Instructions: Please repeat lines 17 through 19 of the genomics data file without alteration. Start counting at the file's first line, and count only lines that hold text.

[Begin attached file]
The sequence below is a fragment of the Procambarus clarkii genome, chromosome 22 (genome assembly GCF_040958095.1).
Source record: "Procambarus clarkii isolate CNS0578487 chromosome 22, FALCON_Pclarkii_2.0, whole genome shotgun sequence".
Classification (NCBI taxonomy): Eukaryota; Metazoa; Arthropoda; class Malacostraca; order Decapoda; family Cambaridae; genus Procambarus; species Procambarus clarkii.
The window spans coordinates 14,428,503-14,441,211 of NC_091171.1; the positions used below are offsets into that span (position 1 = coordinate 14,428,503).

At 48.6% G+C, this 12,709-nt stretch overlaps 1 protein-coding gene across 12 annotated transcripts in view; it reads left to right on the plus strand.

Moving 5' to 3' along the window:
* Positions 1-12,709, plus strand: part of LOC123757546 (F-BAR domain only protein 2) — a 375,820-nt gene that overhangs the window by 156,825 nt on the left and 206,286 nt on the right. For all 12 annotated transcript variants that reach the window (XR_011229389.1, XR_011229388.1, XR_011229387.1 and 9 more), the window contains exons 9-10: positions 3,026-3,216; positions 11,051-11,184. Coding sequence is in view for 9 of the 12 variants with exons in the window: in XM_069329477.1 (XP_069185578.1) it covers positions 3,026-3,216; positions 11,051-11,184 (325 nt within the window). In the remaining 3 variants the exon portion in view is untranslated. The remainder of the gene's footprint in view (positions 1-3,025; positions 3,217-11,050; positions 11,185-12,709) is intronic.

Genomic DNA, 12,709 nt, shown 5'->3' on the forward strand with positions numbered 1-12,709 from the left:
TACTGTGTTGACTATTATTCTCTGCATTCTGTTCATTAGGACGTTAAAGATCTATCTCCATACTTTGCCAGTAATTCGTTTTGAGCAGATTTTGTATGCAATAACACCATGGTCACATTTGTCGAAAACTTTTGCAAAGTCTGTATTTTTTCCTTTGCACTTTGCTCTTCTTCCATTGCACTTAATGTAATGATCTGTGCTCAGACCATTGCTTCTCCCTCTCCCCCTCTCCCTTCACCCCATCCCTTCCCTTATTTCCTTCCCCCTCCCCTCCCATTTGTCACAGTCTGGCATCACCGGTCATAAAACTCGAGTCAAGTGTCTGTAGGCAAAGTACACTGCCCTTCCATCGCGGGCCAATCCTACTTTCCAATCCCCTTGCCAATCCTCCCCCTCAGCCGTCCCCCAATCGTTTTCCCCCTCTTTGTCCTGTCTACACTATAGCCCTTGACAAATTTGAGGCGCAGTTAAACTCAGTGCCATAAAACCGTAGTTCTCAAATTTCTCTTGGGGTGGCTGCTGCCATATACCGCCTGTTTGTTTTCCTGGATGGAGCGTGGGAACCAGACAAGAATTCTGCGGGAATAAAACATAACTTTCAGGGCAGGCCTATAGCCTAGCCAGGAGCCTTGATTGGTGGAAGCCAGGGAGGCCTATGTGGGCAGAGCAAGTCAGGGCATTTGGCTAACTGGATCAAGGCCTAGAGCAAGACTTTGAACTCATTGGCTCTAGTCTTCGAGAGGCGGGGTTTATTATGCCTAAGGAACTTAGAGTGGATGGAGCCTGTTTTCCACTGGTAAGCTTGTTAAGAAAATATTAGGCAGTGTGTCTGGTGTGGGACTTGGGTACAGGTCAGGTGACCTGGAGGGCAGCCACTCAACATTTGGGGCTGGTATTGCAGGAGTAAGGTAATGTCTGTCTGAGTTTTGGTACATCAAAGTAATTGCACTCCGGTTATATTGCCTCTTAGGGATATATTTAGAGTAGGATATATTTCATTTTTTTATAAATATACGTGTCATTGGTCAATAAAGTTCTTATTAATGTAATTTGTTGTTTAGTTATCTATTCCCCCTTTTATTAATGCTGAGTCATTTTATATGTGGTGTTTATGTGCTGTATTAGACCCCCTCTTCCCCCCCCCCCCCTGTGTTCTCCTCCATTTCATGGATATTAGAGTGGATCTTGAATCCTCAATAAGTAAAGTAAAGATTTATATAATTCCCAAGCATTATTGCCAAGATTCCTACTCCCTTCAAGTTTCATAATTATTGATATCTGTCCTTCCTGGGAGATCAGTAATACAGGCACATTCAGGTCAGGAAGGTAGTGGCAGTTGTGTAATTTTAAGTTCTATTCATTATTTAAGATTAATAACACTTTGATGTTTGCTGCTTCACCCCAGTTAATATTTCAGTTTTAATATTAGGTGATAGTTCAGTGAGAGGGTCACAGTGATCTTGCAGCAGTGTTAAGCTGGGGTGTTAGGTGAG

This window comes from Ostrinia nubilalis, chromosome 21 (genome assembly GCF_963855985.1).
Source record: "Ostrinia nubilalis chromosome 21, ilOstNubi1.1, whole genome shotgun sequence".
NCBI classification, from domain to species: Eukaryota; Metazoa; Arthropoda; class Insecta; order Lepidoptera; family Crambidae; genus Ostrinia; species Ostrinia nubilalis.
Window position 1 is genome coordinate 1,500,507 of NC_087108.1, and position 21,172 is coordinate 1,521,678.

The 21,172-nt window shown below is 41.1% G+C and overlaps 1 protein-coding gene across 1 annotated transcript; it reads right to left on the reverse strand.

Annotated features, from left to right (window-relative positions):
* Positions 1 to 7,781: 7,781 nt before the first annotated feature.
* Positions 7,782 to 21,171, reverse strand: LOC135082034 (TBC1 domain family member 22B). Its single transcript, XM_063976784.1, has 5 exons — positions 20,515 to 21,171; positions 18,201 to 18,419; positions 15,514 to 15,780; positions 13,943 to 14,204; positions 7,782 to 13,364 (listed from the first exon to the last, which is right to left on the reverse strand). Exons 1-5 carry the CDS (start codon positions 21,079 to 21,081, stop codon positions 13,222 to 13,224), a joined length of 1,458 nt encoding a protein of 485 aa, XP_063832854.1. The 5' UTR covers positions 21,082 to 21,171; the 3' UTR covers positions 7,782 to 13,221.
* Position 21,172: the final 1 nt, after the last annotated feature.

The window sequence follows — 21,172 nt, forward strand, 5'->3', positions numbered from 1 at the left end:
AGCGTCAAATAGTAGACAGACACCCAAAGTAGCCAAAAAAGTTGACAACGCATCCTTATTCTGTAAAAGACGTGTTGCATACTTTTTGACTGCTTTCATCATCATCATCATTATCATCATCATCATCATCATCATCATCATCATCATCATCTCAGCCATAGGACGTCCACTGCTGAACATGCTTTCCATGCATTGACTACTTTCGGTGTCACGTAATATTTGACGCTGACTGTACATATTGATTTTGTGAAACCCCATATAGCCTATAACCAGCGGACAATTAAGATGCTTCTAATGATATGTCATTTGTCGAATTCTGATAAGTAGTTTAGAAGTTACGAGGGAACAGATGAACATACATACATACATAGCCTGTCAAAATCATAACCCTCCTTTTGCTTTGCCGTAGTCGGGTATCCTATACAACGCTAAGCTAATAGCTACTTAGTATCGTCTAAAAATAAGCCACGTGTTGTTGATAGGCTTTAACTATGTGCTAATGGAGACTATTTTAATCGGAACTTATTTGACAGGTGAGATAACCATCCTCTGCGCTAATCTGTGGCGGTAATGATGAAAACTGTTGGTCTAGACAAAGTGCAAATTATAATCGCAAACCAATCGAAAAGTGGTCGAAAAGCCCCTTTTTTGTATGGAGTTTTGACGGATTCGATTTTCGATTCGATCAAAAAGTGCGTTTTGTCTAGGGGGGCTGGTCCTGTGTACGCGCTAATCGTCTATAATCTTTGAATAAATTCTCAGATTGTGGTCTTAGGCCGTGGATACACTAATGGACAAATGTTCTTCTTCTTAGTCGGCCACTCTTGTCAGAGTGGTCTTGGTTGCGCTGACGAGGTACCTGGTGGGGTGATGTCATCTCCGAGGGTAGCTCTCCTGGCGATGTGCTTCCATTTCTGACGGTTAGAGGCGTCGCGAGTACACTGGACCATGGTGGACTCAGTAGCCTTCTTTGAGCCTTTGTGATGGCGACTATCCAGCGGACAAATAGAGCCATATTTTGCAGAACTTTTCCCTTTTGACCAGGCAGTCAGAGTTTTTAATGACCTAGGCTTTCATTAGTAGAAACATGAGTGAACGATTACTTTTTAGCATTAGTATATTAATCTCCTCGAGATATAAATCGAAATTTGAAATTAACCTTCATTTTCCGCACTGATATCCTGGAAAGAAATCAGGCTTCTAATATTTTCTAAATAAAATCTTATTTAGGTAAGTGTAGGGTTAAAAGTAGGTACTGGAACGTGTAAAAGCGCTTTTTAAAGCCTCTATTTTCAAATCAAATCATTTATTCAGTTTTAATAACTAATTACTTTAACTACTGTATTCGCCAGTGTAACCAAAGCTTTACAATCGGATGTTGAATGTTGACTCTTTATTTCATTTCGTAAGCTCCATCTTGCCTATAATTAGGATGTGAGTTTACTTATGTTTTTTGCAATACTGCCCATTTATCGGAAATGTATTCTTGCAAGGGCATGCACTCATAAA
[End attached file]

* Positions 7,782 to 21,171, reverse strand: LOC135082034 (TBC1 domain family member 22B). Its single transcript, XM_063976784.1, has 5 exons — positions 20,515 to 21,171; positions 18,201 to 18,419; positions 15,514 to 15,780; positions 13,943 to 14,204; positions 7,782 to 13,364 (listed from the first exon to the last, which is right to left on the reverse strand). Exons 1-5 carry the CDS (start codon positions 21,079 to 21,081, stop codon positions 13,222 to 13,224), a joined length of 1,458 nt encoding a protein of 485 aa, XP_063832854.1. The 5' UTR covers positions 21,082 to 21,171; the 3' UTR covers positions 7,782 to 13,221.
* Position 21,172: the final 1 nt, after the last annotated feature.

The window sequence follows — 21,172 nt, forward strand, 5'->3', positions numbered from 1 at the left end: